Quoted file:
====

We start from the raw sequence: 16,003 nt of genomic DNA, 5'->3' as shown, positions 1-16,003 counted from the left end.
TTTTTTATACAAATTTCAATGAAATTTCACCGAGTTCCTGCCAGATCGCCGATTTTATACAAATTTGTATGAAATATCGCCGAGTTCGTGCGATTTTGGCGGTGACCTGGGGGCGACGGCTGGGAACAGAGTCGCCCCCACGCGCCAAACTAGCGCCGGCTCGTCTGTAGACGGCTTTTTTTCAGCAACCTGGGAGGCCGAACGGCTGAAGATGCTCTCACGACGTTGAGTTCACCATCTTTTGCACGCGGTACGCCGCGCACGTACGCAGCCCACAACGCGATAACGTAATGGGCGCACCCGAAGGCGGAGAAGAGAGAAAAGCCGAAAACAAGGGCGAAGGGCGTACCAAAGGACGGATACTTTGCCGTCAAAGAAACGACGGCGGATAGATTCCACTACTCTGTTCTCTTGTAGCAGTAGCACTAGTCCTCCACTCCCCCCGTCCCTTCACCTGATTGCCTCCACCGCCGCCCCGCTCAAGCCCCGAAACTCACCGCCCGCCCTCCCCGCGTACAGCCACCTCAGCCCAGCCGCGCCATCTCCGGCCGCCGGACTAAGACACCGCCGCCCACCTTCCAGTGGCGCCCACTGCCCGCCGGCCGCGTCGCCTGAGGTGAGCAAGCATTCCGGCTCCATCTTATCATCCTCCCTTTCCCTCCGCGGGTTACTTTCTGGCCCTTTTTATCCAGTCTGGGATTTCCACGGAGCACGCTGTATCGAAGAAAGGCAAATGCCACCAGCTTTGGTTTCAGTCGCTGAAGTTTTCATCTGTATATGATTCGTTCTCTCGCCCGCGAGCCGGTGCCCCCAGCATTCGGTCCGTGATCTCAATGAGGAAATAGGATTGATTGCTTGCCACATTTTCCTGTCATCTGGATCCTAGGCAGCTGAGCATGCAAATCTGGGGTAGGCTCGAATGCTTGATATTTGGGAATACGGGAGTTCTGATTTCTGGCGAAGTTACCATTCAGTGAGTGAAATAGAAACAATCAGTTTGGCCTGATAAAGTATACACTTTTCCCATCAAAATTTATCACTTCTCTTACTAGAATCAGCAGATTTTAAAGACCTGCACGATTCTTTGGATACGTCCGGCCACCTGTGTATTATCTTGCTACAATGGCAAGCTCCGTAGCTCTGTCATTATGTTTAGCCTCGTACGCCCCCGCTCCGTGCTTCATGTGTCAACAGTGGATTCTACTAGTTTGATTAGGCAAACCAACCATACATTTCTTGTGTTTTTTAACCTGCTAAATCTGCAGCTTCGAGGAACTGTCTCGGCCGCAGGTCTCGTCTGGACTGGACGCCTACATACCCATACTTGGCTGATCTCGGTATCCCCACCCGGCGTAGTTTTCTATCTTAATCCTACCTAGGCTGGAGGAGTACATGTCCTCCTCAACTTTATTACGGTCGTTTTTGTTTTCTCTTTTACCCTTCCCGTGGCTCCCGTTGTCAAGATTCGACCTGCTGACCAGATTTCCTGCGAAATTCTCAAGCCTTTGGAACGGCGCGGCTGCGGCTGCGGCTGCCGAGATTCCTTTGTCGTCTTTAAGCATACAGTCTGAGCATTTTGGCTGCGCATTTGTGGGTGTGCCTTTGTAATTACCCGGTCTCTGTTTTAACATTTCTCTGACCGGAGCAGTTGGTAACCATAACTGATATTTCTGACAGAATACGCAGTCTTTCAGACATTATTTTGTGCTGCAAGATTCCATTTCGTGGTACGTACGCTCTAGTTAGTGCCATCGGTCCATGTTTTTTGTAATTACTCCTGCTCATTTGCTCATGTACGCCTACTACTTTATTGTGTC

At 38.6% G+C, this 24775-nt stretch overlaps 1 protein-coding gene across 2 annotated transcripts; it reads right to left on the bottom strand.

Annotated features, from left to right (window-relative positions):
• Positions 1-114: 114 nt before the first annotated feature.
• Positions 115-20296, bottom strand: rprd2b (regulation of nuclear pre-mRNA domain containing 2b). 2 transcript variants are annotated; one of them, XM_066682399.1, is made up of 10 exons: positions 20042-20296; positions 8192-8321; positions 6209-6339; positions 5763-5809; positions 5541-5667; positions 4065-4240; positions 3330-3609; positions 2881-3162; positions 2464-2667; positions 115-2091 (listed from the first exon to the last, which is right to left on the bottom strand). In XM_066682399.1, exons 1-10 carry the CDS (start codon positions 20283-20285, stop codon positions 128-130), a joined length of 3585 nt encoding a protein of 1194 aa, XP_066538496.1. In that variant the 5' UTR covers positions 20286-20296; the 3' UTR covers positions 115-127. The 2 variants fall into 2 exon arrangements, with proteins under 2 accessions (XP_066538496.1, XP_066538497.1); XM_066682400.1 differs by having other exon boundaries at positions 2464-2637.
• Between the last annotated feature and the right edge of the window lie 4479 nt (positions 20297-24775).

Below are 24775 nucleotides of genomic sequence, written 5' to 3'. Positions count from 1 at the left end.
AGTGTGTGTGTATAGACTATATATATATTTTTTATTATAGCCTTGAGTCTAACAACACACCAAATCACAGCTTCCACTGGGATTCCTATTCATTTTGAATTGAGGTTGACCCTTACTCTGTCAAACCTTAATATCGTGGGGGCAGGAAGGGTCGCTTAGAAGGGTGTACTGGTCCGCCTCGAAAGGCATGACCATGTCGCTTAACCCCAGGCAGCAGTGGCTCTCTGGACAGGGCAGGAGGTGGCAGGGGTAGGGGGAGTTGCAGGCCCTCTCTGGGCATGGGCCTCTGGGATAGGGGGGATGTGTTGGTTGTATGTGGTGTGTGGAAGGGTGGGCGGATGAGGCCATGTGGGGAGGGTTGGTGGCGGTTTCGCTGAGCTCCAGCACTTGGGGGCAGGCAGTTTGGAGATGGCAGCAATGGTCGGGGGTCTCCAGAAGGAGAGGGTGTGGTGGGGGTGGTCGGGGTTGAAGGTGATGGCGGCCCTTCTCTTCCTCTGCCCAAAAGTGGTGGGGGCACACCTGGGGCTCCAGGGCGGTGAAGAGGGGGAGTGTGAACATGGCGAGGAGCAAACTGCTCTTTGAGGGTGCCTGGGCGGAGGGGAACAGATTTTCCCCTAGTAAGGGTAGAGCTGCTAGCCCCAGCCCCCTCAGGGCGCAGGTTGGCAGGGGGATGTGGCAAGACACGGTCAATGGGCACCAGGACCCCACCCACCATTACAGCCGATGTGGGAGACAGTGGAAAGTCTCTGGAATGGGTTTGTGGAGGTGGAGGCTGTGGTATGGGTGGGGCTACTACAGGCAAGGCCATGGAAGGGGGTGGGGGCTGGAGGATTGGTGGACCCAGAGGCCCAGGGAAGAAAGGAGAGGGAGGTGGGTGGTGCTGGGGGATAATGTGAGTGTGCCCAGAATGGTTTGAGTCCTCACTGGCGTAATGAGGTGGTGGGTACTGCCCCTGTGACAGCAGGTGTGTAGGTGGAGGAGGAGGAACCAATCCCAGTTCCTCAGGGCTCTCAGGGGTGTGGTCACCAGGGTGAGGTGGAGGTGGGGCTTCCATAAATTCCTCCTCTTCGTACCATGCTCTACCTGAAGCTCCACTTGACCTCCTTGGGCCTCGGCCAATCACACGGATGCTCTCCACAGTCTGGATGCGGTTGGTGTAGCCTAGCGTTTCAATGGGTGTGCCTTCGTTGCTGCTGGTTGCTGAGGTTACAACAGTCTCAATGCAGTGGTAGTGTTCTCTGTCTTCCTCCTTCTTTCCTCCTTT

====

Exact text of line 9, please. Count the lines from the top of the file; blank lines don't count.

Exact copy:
AGTGTGTGTGTATAGACTATATATATATTTTTTATTATAGCCTTGAGTCTAACAACACACCAAATCACAGCTTCCACTGGGATTCCTATTCATTTTGAATTGAGGTTGACCCTTACTCTGTCAAACCTTAATATCGTGGGGGCAGGAAGGGTCGCTTAGAAGGGTGTACTGGTCCGCCTCGAAAGGCATGACCATGTCGCTTAACCCCAGGCAGCAGTGGCTCTCTGGACAGGGCAGGAGGTGGCAGGGGTAGGGGGAGTTGCAGGCCCTCTCTGGGCATGGGCCTCTGGGATAGGGGGGATGTGTTGGTTGTATGTGGTGTGTGGAAGGGTGGGCGGATGAGGCCATGTGGGGAGGGTTGGTGGCGGTTTCGCTGAGCTCCAGCACTTGGGGGCAGGCAGTTTGGAGATGGCAGCAATGGTCGGGGGTCTCCAGAAGGAGAGGGTGTGGTGGGGGTGGTCGGGGTTGAAGGTGATGGCGGCCCTTCTCTTCCTCTGCCCAAAAGTGGTGGGGGCACACCTGGGGCTCCAGGGCGGTGAAGAGGGGGAGTGTGAACATGGCGAGGAGCAAACTGCTCTTTGAGGGTGCCTGGGCGGAGGGGAACAGATTTTCCCCTAGTAAGGGTAGAGCTGCTAGCCCCAGCCCCCTCAGGGCGCAGGTTGGCAGGGGGATGTGGCAAGACACGGTCAATGGGCACCAGGACCCCACCCACCATTACAGCCGATGTGGGAGACAGTGGAAAGTCTCTGGAATGGGTTTGTGGAGGTGGAGGCTGTGGTATGGGTGGGGCTACTACAGGCAAGGCCATGGAAGGGGGTGGGGGCTGGAGGATTGGTGGACCCAGAGGCCCAGGGAAGAAAGGAGAGGGAGGTGGGTGGTGCTGGGGGATAATGTGAGTGTGCCCAGAATGGTTTGAGTCCTCACTGGCGTAATGAGGTGGTGGGTACTGCCCCTGTGACAGCAGGTGTGTAGGTGGAGGAGGAGGAACCAATCCCAGTTCCTCAGGGCTCTCAGGGGTGTGGTCACCAGGGTGAGGTGGAGGTGGGGCTTCCATAAATTCCTCCTCTTCGTACCATGCTCTACCTGAAGCTCCACTTGACCTCCTTGGGCCTCGGCCAATCACACGGATGCTCTCCACAGTCTGGATGCGGTTGGTGTAGCCTAGCGTTTCAATGGGTGTGCCTTCGTTGCTGCTGGTTGCTGAGGTTACAACAGTCTCAATGCAGTGGTAGTGTTCTCTGTCTTCCTCCTTCTTTCCTCCTTT